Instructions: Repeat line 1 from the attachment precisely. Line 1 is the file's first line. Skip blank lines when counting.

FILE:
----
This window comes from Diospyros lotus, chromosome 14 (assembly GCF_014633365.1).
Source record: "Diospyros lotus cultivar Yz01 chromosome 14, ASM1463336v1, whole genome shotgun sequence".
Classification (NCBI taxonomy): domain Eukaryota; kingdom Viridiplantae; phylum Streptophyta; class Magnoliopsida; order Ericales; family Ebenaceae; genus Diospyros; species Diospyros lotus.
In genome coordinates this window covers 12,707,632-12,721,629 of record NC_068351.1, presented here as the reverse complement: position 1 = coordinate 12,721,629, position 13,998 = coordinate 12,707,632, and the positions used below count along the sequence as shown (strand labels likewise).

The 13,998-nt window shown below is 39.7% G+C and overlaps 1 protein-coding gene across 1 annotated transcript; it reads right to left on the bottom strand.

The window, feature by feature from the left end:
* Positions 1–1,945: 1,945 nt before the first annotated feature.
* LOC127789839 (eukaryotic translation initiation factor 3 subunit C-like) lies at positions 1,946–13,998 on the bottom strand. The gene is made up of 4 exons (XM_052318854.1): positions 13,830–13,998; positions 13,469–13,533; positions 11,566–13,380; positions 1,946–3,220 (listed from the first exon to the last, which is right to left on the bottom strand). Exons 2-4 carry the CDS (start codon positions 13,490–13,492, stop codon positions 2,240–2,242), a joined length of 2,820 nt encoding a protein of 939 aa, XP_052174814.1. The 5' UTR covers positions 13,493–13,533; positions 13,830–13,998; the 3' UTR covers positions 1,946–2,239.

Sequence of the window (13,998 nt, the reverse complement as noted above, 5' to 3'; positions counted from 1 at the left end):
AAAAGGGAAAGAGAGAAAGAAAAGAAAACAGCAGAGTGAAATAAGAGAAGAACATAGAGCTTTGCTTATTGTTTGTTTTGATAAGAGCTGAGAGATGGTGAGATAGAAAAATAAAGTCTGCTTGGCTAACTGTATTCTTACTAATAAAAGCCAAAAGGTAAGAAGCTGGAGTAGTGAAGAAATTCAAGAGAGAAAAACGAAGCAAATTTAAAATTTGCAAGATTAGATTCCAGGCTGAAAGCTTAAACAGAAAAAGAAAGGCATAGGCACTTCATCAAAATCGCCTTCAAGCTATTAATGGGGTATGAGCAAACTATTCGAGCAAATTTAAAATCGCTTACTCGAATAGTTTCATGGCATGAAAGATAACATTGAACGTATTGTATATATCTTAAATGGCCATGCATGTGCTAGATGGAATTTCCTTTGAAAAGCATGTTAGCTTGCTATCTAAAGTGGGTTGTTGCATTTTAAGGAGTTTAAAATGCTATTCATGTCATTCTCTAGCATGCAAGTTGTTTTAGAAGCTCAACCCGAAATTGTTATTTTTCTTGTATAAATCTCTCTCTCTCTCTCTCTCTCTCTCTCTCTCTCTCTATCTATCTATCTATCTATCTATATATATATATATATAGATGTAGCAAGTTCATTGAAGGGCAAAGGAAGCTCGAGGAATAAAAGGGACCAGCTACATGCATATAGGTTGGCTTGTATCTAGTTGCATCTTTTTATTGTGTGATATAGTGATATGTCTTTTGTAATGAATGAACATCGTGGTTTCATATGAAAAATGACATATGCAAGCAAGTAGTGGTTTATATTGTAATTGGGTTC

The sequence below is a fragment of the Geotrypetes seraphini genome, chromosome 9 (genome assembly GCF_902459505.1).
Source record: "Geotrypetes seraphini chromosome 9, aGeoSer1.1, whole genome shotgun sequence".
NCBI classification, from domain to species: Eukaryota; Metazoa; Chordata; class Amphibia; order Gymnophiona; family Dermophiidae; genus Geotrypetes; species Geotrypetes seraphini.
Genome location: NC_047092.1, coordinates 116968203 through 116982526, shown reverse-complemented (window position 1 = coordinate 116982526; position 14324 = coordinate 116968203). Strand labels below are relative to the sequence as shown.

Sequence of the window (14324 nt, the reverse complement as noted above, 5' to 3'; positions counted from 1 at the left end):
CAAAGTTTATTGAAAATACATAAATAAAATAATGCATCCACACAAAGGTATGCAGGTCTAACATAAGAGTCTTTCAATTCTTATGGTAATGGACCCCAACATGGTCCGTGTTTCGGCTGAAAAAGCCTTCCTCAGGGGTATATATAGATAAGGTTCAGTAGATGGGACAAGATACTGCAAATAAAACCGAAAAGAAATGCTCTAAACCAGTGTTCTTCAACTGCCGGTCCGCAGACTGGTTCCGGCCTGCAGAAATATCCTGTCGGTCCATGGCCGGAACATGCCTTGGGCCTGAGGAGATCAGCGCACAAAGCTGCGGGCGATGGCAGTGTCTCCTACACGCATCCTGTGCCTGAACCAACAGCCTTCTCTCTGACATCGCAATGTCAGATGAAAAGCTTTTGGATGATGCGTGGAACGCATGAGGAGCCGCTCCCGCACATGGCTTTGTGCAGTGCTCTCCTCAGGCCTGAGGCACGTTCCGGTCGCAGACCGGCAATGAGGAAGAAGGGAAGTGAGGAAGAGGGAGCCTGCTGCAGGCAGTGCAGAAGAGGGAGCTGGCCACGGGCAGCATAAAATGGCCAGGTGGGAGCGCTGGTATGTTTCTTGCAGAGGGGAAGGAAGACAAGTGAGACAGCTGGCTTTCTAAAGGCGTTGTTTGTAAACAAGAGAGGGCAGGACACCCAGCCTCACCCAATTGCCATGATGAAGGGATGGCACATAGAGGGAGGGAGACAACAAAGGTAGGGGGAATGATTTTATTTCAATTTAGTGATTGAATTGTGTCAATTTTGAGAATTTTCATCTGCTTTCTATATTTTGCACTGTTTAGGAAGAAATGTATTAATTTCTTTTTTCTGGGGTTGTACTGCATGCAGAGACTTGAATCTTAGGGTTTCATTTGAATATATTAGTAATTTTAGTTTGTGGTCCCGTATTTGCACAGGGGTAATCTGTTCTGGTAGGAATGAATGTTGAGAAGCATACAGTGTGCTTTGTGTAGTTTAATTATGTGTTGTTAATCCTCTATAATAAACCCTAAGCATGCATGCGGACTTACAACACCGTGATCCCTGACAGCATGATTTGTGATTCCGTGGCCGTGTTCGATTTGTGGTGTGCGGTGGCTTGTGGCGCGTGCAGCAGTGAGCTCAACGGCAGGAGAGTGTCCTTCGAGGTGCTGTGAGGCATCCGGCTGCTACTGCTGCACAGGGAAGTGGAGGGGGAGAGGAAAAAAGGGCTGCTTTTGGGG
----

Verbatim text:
This window comes from Diospyros lotus, chromosome 14 (assembly GCF_014633365.1).